President Donald Trump released his 2018 federal budget proposal today, which would cut funding for the U.S. Department of Education (ED) by $9 billion and invest significant dollars into vouchers, charter school expansion, and portability funding. The budget proposal comes a week after Congress voted to scrap Obama-era Every Student Succeeds Act (ESSA) accountability rules and days after ED released its new guidance for states to use while designing their ESSA plans.

President Trump’s 2018 budget proposal

The President’s budget blueprint proposes to cut funding for ED by 13%, reducing its budget from the current level of $68 billion to $59 billion. Cuts to those programs come in various areas affecting both K-12 and higher education funding. Congress will consider the proposal as they negotiate the budget they are tasked with writing.

Dollar banknotes heapThe budget proposal entirely cuts a program aimed at recruiting, supporting, and training educators. That program, which primarily focuses on educators in high-needs schools, totals $2.4 billion. The 1st Century Community Learning Centers program that totals $1.2 billion and provides funding for before-school, after-school, and summer enrichment programs would also be gutted. Other programs seeing significant cuts would include Federal Work-Study, TRIO, and GEAR UP (the latter two both support disadvantaged students in becoming college ready).

“The 2018 Budget places power in the hands of parents and families to choose schools that are best for their children by investing an additional $1.4 billion in school choice programs,” opening lines of the ED section of the blueprint read.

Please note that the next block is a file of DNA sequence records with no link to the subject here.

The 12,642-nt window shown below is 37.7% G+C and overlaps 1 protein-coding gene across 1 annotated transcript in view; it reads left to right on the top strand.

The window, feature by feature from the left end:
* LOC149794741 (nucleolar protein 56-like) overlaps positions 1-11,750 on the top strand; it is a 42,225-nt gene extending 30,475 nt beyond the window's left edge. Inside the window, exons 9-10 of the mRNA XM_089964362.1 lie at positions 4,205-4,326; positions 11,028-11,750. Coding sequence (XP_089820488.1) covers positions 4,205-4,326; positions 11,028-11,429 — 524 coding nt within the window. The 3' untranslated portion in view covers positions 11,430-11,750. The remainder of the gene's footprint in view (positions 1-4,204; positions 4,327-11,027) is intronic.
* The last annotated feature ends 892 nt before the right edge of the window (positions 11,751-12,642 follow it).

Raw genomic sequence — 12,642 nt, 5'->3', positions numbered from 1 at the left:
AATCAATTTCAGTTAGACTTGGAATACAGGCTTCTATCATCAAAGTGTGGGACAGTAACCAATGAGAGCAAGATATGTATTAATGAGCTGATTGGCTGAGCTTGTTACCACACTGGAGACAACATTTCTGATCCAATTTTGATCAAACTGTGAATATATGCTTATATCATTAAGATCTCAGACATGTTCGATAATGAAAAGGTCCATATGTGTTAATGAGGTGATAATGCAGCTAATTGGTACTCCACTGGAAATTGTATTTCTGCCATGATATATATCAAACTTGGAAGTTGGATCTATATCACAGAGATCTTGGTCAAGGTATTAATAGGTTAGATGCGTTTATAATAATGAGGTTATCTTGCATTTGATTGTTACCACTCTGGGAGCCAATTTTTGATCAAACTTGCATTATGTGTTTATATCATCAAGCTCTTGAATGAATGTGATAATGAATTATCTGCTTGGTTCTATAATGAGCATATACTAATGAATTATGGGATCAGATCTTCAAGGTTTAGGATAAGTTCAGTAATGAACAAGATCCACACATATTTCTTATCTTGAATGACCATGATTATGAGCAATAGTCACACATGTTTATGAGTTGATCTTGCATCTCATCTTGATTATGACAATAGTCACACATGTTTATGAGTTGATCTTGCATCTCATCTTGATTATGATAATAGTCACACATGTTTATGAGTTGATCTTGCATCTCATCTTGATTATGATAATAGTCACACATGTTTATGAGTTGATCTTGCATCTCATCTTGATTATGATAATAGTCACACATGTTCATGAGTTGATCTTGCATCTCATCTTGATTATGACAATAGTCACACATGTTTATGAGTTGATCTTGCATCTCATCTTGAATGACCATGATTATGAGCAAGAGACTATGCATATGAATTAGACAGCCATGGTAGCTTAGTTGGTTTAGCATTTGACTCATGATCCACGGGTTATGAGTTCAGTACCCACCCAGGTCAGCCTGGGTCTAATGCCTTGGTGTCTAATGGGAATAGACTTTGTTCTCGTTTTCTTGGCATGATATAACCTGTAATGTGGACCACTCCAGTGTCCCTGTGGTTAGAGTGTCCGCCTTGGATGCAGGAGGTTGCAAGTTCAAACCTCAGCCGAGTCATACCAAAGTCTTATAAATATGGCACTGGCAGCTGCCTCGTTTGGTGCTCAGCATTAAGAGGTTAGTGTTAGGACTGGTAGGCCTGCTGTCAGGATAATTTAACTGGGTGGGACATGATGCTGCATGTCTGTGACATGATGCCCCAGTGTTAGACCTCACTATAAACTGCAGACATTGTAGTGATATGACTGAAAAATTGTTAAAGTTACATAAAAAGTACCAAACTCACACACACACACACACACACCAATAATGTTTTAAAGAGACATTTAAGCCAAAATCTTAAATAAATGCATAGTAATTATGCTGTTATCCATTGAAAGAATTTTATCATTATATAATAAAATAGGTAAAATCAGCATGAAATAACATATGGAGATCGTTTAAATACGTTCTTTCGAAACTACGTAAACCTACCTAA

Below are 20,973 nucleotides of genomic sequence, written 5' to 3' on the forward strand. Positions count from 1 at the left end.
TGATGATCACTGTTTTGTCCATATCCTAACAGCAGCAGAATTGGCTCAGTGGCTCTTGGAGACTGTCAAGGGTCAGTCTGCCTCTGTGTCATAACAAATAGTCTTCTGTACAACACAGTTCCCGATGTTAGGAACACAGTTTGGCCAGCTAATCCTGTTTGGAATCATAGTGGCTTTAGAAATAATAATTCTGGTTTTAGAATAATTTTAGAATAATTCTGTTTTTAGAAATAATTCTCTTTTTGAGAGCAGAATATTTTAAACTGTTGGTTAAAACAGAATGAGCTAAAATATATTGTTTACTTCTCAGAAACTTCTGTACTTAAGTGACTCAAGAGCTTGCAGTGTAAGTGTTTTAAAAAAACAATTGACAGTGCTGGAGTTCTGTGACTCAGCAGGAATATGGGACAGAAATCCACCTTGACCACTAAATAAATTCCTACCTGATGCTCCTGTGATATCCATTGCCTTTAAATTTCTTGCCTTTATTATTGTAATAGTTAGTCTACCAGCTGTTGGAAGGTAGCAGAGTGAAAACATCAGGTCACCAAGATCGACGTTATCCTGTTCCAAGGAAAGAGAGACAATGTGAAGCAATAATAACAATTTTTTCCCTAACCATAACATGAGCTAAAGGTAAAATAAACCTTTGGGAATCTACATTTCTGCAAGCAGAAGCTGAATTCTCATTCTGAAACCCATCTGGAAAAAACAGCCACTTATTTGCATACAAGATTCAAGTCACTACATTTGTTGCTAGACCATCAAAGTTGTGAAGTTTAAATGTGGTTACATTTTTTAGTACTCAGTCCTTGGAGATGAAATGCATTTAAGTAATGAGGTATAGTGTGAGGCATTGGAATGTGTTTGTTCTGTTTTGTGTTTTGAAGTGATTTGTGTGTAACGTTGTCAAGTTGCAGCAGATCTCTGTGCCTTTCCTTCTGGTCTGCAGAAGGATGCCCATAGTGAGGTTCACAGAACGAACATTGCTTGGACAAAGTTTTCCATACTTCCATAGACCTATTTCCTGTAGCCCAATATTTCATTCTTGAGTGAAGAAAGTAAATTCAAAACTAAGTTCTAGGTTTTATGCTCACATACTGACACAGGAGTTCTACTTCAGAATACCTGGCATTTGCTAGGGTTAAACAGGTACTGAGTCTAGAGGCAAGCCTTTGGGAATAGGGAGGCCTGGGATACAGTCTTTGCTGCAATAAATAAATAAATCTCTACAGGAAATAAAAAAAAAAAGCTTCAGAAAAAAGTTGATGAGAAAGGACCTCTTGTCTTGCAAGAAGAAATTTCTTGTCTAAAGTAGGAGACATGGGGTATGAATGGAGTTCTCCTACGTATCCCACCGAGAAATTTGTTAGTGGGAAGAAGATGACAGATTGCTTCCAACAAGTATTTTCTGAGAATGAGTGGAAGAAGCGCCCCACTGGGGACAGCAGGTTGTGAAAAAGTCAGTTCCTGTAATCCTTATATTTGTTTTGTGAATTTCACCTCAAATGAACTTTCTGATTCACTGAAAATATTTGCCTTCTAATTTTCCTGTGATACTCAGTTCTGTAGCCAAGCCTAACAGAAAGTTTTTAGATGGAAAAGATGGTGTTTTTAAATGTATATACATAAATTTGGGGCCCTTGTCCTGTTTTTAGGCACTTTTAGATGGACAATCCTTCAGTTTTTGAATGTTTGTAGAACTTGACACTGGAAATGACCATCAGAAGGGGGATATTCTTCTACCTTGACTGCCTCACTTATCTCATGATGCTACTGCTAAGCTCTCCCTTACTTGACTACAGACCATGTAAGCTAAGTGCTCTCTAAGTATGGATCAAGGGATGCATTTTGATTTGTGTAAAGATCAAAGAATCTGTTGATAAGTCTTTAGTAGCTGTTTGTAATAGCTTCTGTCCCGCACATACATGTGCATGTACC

In the case of President Trump’s budget, school choice means charter school expansion, portability funding, and vouchers, and, although no specifics are offered, the $1.4 billion dedicated in 2018 would ramp up to an annual total of $20 billion (a number then candidate Trump touted on the campaign trail) over the course of an unspecified time. The budget also estimates that funding for these projects will hit $100 billion when state and local matching funds are included. Trump campaigned on a plan that would “favor” states with private school choice and charter laws.

Specifically, President Trump’s proposal provides a $168 million increase in funding for charter schools, $250 million that would go toward a new (but undefined) private school choice program, and a $1 billion increase to Title I funding that would all be dedicated to portability within public schools, a term commonly used to refer to the idea of Title I money following the child to the school of their choice (rather than focusing the money on schools with the most need). ATPE wrote a letter to members of Congress in 2015 that touched on portability funding. Title I portability was being considered at the time but didn’t pass.

One thing the budget outlined by the White House doesn’t touch is funding for educating students with disabilities. While the Individuals with Disabilities Education Act (IDEA) remains vastly underfunded, President Trump’s budget maintains its funding level at around $13 billion. IDEA was passed by Congress with the promise to give states 40 percent of the cost required to educate children with disabilities. However, the federal share has fallen significantly short for decades; it now sits around 16 percent.

(I have a little more here on the federal budget process as a whole. The post is from 2015 and also offers a look back at how a budget proposal under President Obama and the Congressional budgeting process compared.)

New ESSA guidance on state plans